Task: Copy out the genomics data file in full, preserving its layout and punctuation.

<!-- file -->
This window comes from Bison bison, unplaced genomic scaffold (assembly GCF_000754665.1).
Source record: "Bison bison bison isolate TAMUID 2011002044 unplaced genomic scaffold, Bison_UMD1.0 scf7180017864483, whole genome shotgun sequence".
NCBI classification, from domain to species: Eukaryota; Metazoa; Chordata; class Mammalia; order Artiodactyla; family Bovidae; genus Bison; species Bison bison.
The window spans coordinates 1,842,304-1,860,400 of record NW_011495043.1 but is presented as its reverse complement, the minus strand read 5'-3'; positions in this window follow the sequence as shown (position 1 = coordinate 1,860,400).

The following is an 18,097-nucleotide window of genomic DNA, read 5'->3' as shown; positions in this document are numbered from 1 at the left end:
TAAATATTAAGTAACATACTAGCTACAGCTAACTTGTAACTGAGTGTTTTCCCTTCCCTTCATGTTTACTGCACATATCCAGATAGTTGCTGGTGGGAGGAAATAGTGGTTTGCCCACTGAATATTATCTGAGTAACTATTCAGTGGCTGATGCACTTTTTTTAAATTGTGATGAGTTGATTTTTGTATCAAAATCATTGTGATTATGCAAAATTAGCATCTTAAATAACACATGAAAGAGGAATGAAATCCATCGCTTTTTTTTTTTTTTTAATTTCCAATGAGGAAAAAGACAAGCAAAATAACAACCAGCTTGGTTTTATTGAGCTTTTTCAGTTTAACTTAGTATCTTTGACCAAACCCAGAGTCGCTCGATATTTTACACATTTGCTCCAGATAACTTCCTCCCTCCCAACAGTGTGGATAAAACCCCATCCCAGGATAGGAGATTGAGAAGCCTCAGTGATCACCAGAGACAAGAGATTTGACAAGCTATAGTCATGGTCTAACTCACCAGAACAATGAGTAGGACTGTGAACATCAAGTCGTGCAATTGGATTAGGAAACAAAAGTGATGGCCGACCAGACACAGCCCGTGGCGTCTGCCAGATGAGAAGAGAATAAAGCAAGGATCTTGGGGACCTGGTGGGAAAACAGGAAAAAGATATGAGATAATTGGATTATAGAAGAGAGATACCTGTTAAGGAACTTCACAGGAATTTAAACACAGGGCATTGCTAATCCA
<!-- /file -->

This window comes from Bison bison, unplaced genomic scaffold (assembly GCF_000754665.1).
Source record: "Bison bison bison isolate TAMUID 2011002044 unplaced genomic scaffold, Bison_UMD1.0 scf7180017864483, whole genome shotgun sequence".
NCBI classification, from domain to species: Eukaryota; Metazoa; Chordata; class Mammalia; order Artiodactyla; family Bovidae; genus Bison; species Bison bison.
The window spans coordinates 1,842,304-1,860,400 of record NW_011495043.1 but is presented as its reverse complement, the minus strand read 5'-3'; positions in this window follow the sequence as shown (position 1 = coordinate 1,860,400).

The following is an 18,097-nucleotide window of genomic DNA, read 5'->3' as shown; positions in this document are numbered from 1 at the left end:
TAAATATTAAGTAACATACTAGCTACAGCTAACTTGTAACTGAGTGTTTTCCCTTCCCTTCATGTTTACTGCACATATCCAGATAGTTGCTGGTGGGAGGAAATAGTGGTTTGCCCACTGAATATTATCTGAGTAACTATTCAGTGGCTGATGCACTTTTTTTAAATTGTGATGAGTTGATTTTTGTATCAAAATCATTGTGATTATGCAAAATTAGCATCTTAAATAACACATGAAAGAGGAATGAAATCCATCGCTTTTTTTTTTTTTTTAATTTCCAATGAGGAAAAAGACAAGCAAAATAACAACCAGCTTGGTTTTATTGAGCTTTTTCAGTTTAACTTAGTATCTTTGACCAAACCCAGAGTCGCTCGATATTTTACACATTTGCTCCAGATAACTTCCTCCCTCCCAACAGTGTGGATAAAACCCCATCCCAGGATAGGAGATTGAGAAGCCTCAGTGATCACCAGAGACAAGAGATTTGACAAGCTATAGTCATGGTCTAACTCACCAGAACAATGAGTAGGACTGTGAACATCAAGTCGTGCAATTGGATTAGGAAACAAAAGTGATGGCCGACCAGACACAGCCCGTGGCGTCTGCCAGATGAGAAGAGAATAAAGCAAGGATCTTGGGGACCTGGTGGGAAAACAGGAAAAAGATATGAGATAATTGGATTATAGAAGAGAGATACCTGTTAAGGAACTTCACAGGAATTTAAACACAGGGCATTGCTAATCCA